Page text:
I mentioned the wait to get a Trabant. The newest organ failure of the ACA is the wait is in the emergency room.
This represents an additional failure because with everyone insured, Obamacare was supposed to fix the emergency room clog. A few weeks after the ACA passed Congress, then-Speaker of the House of Representatives Nancy Pelosi said when those who were uninsured got coverage, they would be “no longer left to the emergency room for medical care.”
But, according to a report just released by the New England Journal of Medicine focusing on the state of Oregon, there has been a stark increase in that state in ER visits since the implementation of ACA. That means long lines for real emergencies and skyrocketing Medicaid costs for both the federal and state governments in that shared program. Those who ordered Trabants had to wait eleven to eighteen years. The Obamacare ER wait just may seem that long.
It is interesting to get the liberal take on the ACA crash. Most of them could see it coming. Young healthy people—absolutely essential as insurance enrollee—don’t want to spend money they don’t have to spend, and they sure don’t like being forced to enroll in anything. Say what you will about millennials, they usually ask “Why?,” and the “because I said so” answer from Washington doesn’t fly.
It was nearly two years ago, in a review of America’s Bitter Pill by Steven Brill in The New Yorker, Malcolm Gladwell said this:
“Brill’s intention is to point out how and why Obamacare fell short of true reform. It did heroic work in broadening coverage and redistributing wealth from the haves to the have nots. But, Brill says, it didn’t really restrain costs. It left incentives fundamentally misaligned. We needed major surgery. What we got was a Band-Aid.”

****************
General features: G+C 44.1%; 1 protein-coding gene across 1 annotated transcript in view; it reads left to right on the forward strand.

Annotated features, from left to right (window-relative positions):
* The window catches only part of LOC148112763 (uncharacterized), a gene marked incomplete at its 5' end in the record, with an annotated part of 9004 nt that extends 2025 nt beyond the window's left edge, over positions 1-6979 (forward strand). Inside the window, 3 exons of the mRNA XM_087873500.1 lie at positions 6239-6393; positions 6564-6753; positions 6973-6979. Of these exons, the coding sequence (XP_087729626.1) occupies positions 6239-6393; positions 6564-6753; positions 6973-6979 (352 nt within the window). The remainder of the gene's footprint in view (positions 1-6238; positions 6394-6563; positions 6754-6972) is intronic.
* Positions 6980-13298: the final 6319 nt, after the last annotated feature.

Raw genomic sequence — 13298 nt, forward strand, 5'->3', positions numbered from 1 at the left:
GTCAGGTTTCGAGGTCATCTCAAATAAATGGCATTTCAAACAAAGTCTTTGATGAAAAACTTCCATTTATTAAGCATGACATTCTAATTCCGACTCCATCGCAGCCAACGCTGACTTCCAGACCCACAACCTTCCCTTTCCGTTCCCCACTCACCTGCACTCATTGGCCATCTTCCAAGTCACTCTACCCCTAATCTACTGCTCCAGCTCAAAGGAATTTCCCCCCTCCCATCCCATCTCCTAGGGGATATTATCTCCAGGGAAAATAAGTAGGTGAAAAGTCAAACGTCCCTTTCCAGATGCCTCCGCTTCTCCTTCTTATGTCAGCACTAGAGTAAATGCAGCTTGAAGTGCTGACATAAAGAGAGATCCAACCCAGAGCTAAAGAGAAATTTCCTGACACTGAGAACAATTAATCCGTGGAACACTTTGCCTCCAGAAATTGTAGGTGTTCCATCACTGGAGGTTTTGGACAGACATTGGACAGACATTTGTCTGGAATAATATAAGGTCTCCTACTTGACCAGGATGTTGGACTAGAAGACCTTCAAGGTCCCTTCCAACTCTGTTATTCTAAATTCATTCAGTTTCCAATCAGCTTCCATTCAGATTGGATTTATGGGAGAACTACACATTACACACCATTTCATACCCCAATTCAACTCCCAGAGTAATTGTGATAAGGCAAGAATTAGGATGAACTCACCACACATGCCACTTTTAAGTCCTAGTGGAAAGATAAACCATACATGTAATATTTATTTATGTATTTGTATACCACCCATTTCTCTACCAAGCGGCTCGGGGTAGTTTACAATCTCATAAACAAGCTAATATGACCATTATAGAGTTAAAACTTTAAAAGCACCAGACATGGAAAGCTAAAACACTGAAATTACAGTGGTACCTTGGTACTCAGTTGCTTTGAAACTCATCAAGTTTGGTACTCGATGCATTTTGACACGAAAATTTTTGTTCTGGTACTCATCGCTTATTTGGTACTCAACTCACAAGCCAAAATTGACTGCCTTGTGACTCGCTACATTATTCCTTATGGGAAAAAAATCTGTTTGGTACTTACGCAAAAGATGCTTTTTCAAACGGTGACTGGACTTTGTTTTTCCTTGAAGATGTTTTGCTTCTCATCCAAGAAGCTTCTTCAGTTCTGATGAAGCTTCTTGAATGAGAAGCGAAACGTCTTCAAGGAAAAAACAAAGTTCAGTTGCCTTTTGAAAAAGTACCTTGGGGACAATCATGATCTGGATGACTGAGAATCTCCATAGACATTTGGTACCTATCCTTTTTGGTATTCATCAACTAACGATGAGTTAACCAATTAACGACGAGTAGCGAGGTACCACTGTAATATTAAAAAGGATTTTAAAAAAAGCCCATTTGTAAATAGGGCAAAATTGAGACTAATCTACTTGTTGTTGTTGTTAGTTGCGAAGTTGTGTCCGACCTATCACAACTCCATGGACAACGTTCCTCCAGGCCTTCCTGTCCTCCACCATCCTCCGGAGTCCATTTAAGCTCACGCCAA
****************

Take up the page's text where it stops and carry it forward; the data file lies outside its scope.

Well, OK. That is typical New Yorker with the marvelous wordsmith Malcolm Gladwell elegantly celebrating the “heroic” redistribution of wealth and calling for major surgery (single-payer British NHS style healthcare anyone?).
The fact checkers at The Washington Post have been less truthful in their reaction to new ACA problems, proclaiming “you can’t get something for nothing” and telling us not to worry, Uncle Sam would just pony up more subsidy money to prop up the insurance companies and the system. More government! That’s the answer!
But where I disagree with the more thoughtful on the Left is this: restraining costs isn’t a small task left undone in an otherwise successful whole. Cost reduction, along with increasing freedom, is the sine qua non of healthcare reform. Staying with our analogy, yes, the Trabant’s body was so substantial that it lasted an average of 28 years. But that’s small consolation for an automobile that won’t run. Broadening coverage sounds pretty good (maybe not “heroic”) until healthcare premiums increase 145% like they did in Arizona.
Obamacare is the Trabant: more East Germany than America. It is a betrayal of our values and like the Trabant, it time to shut down the assembly line for good.